When it came time to record new album The Valley (out Sept. 20 via Thirty Tigers), Texas-based singer and songwriter Charley Crockett approached his latest trip to the studio as if was his last. That's not over-dramatic by any means, considering Crockett recorded the album just one week before he underwent life-saving open-heart surgery in January of this year.
For his potential last statement as an artist immersed in the honky-tonk honesty of Hank Williams and the blues styles he discovered as a street performer in Dallas and New Orleans, the direct descendant of Davy Crockett avoided the temptation to tell his life story through a polished Americana record.
"I kind of ended up making an autobiography of songs. That's what I was going for," Crockett says. "I'm getting more and more associated with country music, and I really felt that I needed to make a more traditional album because it seems there's so much more marketing and so much posturing around traditional country and blues and stuff like that. When it comes down to it, people end up going more in the direction of big producers and pop music. I don't have anything against that, but I thought I'd make something that's tried and true to that type of music rather than just talking about it."
Such new songs in Crockett's recorded repertoire as folk standard "9 lb. Hammer," blues meets western music amalgam "5 More Miles," Texas fiddle tune "Borrowed Time" and the trail ballad title track represent Crockett's idea for raw recordings with little owed to popular trends or digital innovations.
"I've been doing this a long time, so I've got a good idea of what I want to sound like and what I'm trying to do," Crockett adds. "If an artist doesn't know what they want, what happens when you change producers?"
Crockett's devotion to the old time way goes beyond his reliance on vintage instruments and recording equipment. For example, The Valley's album cover pays homage to Johnny Paycheck's 1967 album Jukebox Charlie and Other Songs That Make the Jukebox Play.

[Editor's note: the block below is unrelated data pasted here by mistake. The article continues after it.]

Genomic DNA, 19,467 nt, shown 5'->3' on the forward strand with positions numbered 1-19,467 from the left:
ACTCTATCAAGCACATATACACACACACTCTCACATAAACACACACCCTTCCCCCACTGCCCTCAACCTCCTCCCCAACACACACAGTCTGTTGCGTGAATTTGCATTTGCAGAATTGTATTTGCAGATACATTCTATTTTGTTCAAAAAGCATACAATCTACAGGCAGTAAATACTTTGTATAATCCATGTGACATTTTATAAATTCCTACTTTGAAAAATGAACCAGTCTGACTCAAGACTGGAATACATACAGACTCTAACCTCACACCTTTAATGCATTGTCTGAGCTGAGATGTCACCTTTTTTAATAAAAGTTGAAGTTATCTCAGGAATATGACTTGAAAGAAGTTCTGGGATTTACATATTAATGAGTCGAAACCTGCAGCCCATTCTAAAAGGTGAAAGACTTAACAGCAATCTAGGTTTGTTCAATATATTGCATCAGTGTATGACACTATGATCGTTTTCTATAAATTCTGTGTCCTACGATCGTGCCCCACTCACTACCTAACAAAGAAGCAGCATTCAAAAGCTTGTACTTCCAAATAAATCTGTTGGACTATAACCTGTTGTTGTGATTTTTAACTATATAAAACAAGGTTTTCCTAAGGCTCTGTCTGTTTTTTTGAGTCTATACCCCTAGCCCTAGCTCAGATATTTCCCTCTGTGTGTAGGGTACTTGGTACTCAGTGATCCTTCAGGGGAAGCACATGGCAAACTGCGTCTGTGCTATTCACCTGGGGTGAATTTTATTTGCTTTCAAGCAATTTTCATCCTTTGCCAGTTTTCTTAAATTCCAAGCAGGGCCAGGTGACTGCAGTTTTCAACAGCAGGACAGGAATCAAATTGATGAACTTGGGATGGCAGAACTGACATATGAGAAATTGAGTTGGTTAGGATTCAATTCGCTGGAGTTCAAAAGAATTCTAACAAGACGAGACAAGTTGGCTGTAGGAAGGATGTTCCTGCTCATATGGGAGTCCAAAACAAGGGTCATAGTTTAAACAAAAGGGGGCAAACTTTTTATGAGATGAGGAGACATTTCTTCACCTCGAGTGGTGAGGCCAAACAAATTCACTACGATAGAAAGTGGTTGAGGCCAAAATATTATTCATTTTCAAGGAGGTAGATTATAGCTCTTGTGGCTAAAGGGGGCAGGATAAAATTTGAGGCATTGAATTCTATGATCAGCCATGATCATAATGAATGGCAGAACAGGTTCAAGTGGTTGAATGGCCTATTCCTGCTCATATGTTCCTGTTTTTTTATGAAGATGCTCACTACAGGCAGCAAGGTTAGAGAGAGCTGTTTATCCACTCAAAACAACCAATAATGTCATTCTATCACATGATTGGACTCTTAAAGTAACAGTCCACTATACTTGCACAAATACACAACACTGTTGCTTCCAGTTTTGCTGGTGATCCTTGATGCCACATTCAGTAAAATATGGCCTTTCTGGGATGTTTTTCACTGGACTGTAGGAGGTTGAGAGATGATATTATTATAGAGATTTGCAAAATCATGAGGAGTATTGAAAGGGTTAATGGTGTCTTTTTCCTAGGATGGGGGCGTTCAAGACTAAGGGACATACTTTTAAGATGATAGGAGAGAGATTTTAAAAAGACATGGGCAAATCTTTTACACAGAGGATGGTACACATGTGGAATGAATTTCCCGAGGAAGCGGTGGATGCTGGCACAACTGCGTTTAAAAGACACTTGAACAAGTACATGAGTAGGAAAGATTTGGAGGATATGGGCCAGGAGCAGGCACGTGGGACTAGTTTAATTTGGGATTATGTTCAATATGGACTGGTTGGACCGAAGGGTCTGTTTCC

"When they asked me what I wanted, that's one of the album covers I sent them," Crockett says. "I love that record, I love that song and I love that era of Johnny Paycheck. When you talk about Johnny Paycheck, he's best known for that outlaw stuff he was doing in the '70s and '80s, but that's not what gives him credibility among true country fans. What gives him credibility among true country fans is that stuff he was doing in the mid-'60s. That stuff is untouchable."
Despite sticking with the less-is-more approach to songwriting and recording heard on 2018 releases Lonesome as a Shadow and Lil G.L.'s Blue Bonanza, Crockett isn't one to complain about other artists' pop tendencies. As a matter of fact, he's grateful for any second-hand exposure for the less polished songs he cut in Wildwood, Texas with co-producers Jay Moeller and Billy Horton.
"Somebody like Midland, I'm very grateful for what they're doing," he says. "People throw a lot of judgment on acts of their size and want to make all kinds of accusations about people and what their authenticity is. Whatever, you know. The fact that that music that those fellows are playing is getting out to the mainstream can't hurt a cat like me."
During the buildup to The Valley, advanced tracks gained steam on Spotify and the Americana charts. Still, Crockett remains humble over his tastes of success and hungry to grow his loyal audience without big label exposure.
"I've learned some stuff from my friends in the Turnpike Troubadours," he says. "Regardless of whether or not the industry sings your praises, I've found from touring the way that I am and putting out records for the audience that supports me that it grows on its own whether or not I get the green light from these folks or not."
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